But fret not. They might already be developing a new one now

Earlier this week, Triumph removed their only fully-faired machine from their lineup on showroom floors and on their official websites. The demise of their 675cc Daytona Supersports was etched the day Euro IV emission norms came into existence. And with the decline of superbike sales across the globe, Triumph decided to let go of their capable machine.

But we don’t think it is the end of the line for the Daytona brand. Back in June last year, the British motorcycle manufacturer had announced their entry into the world of motorsports by replacing Honda as the engine manufacturer for the Moto2 Motorcycles from the 2019 season. Making use of the talented 765cc Triumph Street Triple engine, the folks at the racing department are putting all their resources into tuning this three-pot motor into a dedicated Moto2 worthy engine.

Triumph removes the Daytona 675 off its shelves Exterior
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Triumph Daytona 675 R

With multiple enhancements and developments underway, the engine has successfully being tested with the second track test at the Ciudad del Motor de Aragón by Julian Simon, 2009 125cc World Champion, Moto2 runner-up and experienced Moto2 test rider.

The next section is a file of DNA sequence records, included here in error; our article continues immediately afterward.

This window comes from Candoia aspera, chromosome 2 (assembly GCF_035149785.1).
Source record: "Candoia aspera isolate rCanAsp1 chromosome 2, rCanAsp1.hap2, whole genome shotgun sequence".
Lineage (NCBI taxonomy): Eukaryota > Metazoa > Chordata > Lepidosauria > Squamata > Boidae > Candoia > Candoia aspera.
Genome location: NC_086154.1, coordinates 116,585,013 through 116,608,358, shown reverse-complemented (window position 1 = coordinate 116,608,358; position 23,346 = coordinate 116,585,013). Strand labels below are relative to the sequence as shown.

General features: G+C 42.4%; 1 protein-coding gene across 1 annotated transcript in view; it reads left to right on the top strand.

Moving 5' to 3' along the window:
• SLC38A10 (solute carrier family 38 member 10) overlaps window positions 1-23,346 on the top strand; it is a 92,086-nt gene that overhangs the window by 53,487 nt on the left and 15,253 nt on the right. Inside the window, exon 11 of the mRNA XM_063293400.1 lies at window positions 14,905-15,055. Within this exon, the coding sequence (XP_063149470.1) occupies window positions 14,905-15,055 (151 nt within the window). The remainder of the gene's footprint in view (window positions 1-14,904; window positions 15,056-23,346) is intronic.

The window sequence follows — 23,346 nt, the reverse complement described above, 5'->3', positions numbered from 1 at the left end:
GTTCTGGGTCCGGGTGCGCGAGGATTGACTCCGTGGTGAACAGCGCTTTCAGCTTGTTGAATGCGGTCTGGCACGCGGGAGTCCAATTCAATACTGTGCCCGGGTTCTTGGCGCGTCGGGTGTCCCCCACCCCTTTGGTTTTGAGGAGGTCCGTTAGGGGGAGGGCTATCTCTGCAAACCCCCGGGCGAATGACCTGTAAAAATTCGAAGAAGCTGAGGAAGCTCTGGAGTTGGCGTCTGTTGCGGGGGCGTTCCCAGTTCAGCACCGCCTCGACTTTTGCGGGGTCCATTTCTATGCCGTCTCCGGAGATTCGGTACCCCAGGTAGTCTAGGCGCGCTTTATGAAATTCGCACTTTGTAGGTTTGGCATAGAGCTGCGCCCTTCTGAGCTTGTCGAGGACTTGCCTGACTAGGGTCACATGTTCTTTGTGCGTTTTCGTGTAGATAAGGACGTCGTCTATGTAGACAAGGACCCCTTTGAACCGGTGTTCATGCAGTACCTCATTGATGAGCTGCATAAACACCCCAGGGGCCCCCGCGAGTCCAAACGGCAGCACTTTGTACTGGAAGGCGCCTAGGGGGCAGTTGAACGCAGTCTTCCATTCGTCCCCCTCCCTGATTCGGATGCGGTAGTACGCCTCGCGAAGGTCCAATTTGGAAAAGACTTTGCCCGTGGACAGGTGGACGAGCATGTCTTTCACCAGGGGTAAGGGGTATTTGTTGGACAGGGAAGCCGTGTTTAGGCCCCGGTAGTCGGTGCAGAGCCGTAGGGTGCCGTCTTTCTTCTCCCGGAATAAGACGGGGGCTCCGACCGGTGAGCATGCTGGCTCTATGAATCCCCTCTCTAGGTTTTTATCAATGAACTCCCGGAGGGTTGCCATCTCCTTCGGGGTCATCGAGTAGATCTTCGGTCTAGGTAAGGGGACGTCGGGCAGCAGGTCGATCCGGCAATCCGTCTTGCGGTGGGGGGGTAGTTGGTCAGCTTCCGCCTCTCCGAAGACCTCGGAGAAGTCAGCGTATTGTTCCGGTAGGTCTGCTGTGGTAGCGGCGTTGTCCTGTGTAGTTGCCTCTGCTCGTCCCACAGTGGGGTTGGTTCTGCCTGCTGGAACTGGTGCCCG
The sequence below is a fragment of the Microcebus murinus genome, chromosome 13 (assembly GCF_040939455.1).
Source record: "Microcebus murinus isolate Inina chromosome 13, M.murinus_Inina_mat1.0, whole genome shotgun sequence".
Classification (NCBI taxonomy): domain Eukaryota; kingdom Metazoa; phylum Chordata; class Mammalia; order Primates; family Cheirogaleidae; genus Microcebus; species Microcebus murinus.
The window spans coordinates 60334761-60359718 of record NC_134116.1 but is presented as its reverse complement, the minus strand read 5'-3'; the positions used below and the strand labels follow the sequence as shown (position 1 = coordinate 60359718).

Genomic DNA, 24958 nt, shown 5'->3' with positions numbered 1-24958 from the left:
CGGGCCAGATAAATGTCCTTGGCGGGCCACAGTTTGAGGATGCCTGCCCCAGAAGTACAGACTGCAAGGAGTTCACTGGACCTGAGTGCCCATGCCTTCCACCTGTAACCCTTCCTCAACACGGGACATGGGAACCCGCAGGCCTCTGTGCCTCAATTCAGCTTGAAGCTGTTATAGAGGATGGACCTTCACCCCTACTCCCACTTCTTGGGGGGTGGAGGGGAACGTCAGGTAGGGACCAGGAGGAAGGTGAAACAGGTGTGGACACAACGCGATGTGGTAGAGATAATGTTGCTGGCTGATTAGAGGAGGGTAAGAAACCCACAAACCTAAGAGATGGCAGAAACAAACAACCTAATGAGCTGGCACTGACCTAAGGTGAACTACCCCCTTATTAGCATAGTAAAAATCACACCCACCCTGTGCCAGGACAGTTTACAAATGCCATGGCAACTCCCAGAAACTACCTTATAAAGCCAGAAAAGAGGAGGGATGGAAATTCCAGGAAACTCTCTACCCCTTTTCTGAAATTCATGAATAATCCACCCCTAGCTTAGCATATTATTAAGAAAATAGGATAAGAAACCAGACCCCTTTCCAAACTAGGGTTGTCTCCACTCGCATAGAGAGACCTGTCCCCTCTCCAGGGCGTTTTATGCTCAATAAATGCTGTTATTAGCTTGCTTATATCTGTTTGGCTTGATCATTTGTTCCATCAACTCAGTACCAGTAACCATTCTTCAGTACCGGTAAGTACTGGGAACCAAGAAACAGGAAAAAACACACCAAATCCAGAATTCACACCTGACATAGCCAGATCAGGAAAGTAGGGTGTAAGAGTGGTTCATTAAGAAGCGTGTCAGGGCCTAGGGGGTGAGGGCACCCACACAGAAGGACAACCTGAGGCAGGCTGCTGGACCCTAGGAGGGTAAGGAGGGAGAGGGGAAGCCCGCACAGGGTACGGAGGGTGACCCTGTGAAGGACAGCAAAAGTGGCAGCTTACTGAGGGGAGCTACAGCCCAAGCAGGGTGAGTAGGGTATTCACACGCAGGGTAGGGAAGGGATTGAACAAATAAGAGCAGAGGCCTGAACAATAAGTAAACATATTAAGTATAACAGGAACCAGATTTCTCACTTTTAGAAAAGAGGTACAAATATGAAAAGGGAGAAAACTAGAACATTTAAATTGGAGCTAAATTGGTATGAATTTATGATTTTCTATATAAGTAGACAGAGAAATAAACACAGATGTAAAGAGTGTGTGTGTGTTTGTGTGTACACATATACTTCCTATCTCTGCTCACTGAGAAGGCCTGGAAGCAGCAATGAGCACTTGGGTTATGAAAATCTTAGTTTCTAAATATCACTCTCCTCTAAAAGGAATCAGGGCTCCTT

To do that, Triumph has reformed the Daytona chassis and body kit to accommodate the tests with the new 765cc mill under its belly. Although Triumph has not released or hinted about the 765 Daytona, we figure they won’t let it go without coming back with all the shebang.

Triumph removes the Daytona 675 off its shelves Exterior
- image 774616

We don’t think Triumph wouldn’t go on to make a prototype Daytona 765 just to test it for its Moto2 stunt. That is a pretty huge statement right there. In the name of Moto2, Triumph is building a killer for all the future Supersports. Making use of their own chassis, engine, and electronics, my guess is that they are already reaching the edges of their product development.

So what is going to happen? Nothing can be said for sure but wait till 2020, and we will be able to predict the Daytona’s future with all gut and glory. Triumph needs a little bit of conviction about them being able to justify pouring millions into this project.

You know what to do.

What do you think?
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